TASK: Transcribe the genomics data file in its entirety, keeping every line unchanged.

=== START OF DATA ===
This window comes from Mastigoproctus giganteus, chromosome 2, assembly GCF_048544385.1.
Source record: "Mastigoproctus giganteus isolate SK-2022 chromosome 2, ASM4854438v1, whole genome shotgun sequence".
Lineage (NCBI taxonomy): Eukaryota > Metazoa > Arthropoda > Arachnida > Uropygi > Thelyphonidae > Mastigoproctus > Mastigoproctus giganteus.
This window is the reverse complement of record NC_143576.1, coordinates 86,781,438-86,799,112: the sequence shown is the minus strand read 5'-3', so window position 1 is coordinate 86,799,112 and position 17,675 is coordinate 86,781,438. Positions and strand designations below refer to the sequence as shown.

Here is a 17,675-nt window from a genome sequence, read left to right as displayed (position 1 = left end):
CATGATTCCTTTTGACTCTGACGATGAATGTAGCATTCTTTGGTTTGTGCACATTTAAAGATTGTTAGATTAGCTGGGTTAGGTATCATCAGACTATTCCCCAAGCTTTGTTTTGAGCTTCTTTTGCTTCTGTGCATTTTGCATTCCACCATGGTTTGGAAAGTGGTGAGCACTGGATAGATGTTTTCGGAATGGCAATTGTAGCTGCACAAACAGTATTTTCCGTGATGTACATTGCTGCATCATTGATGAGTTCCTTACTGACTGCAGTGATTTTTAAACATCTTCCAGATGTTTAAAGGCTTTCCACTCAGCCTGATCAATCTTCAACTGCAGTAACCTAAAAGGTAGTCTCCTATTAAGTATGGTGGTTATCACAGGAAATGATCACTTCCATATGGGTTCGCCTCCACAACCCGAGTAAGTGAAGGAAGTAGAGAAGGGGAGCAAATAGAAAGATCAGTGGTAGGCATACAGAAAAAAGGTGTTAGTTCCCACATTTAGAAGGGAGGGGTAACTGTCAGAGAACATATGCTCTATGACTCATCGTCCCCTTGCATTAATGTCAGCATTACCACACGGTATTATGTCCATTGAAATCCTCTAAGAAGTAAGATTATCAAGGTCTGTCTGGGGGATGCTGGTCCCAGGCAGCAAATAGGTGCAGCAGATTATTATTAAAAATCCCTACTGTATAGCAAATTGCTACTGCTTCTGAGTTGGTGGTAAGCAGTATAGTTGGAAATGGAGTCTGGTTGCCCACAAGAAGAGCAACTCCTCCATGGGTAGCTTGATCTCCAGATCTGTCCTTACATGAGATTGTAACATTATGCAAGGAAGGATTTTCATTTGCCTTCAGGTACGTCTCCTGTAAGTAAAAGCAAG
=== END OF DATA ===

This window comes from Mastigoproctus giganteus, chromosome 2, assembly GCF_048544385.1.
Source record: "Mastigoproctus giganteus isolate SK-2022 chromosome 2, ASM4854438v1, whole genome shotgun sequence".
Lineage (NCBI taxonomy): Eukaryota > Metazoa > Arthropoda > Arachnida > Uropygi > Thelyphonidae > Mastigoproctus > Mastigoproctus giganteus.
This window is the reverse complement of record NC_143576.1, coordinates 86,781,438-86,799,112: the sequence shown is the minus strand read 5'-3', so window position 1 is coordinate 86,799,112 and position 17,675 is coordinate 86,781,438. Positions and strand designations below refer to the sequence as shown.

Here is a 17,675-nt window from a genome sequence, read left to right as displayed (position 1 = left end):
CATGATTCCTTTTGACTCTGACGATGAATGTAGCATTCTTTGGTTTGTGCACATTTAAAGATTGTTAGATTAGCTGGGTTAGGTATCATCAGACTATTCCCCAAGCTTTGTTTTGAGCTTCTTTTGCTTCTGTGCATTTTGCATTCCACCATGGTTTGGAAAGTGGTGAGCACTGGATAGATGTTTTCGGAATGGCAATTGTAGCTGCACAAACAGTATTTTCCGTGATGTACATTGCTGCATCATTGATGAGTTCCTTACTGACTGCAGTGATTTTTAAACATCTTCCAGATGTTTAAAGGCTTTCCACTCAGCCTGATCAATCTTCAACTGCAGTAACCTAAAAGGTAGTCTCCTATTAAGTATGGTGGTTATCACAGGAAATGATCACTTCCATATGGGTTCGCCTCCACAACCCGAGTAAGTGAAGGAAGTAGAGAAGGGGAGCAAATAGAAAGATCAGTGGTAGGCATACAGAAAAAAGGTGTTAGTTCCCACATTTAGAAGGGAGGGGTAACTGTCAGAGAACATATGCTCTATGACTCATCGTCCCCTTGCATTAATGTCAGCATTACCACACGGTATTATGTCCATTGAAATCCTCTAAGAAGTAAGATTATCAAGGTCTGTCTGGGGGATGCTGGTCCCAGGCAGCAAATAGGTGCAGCAGATTATTATTAAAAATCCCTACTGTATAGCAAATTGCTACTGCTTCTGAGTTGGTGGTAAGCAGTATAGTTGGAAATGGAGTCTGGTTGCCCACAAGAAGAGCAACTCCTCCATGGGTAGCTTGATCTCCAGATCTGTCCTTACATGAGATTGTAACATTATGCAAGGAAGGATTTTCATTTGCCTTCAGGTACGTCTCCTGTAAGTAAAAGCAAG